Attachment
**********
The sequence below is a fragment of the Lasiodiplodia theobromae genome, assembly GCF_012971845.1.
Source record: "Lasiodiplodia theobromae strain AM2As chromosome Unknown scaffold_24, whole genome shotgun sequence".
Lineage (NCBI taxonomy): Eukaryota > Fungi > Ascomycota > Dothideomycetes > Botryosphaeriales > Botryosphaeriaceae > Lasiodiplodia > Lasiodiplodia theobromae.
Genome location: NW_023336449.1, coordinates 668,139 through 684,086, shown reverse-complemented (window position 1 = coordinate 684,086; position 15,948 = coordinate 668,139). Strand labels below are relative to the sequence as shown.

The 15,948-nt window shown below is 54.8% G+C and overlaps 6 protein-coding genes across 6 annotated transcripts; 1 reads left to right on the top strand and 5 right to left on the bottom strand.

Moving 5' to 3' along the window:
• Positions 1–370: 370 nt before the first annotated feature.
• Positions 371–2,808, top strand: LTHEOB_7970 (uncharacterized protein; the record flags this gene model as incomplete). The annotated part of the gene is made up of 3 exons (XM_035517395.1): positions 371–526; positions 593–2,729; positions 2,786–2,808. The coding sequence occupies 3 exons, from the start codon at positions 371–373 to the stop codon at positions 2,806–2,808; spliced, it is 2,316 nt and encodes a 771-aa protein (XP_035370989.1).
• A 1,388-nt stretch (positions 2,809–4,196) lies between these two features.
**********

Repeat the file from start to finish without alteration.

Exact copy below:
The sequence below is a fragment of the Lasiodiplodia theobromae genome, assembly GCF_012971845.1.
Source record: "Lasiodiplodia theobromae strain AM2As chromosome Unknown scaffold_24, whole genome shotgun sequence".
Lineage (NCBI taxonomy): Eukaryota > Fungi > Ascomycota > Dothideomycetes > Botryosphaeriales > Botryosphaeriaceae > Lasiodiplodia > Lasiodiplodia theobromae.
Genome location: NW_023336449.1, coordinates 668,139 through 684,086, shown reverse-complemented (window position 1 = coordinate 684,086; position 15,948 = coordinate 668,139). Strand labels below are relative to the sequence as shown.

The 15,948-nt window shown below is 54.8% G+C and overlaps 6 protein-coding genes across 6 annotated transcripts; 1 reads left to right on the top strand and 5 right to left on the bottom strand.

Moving 5' to 3' along the window:
• Positions 1–370: 370 nt before the first annotated feature.
• Positions 371–2,808, top strand: LTHEOB_7970 (uncharacterized protein; the record flags this gene model as incomplete). The annotated part of the gene is made up of 3 exons (XM_035517395.1): positions 371–526; positions 593–2,729; positions 2,786–2,808. The coding sequence occupies 3 exons, from the start codon at positions 371–373 to the stop codon at positions 2,806–2,808; spliced, it is 2,316 nt and encodes a 771-aa protein (XP_035370989.1).
• A 1,388-nt stretch (positions 2,809–4,196) lies between these two features.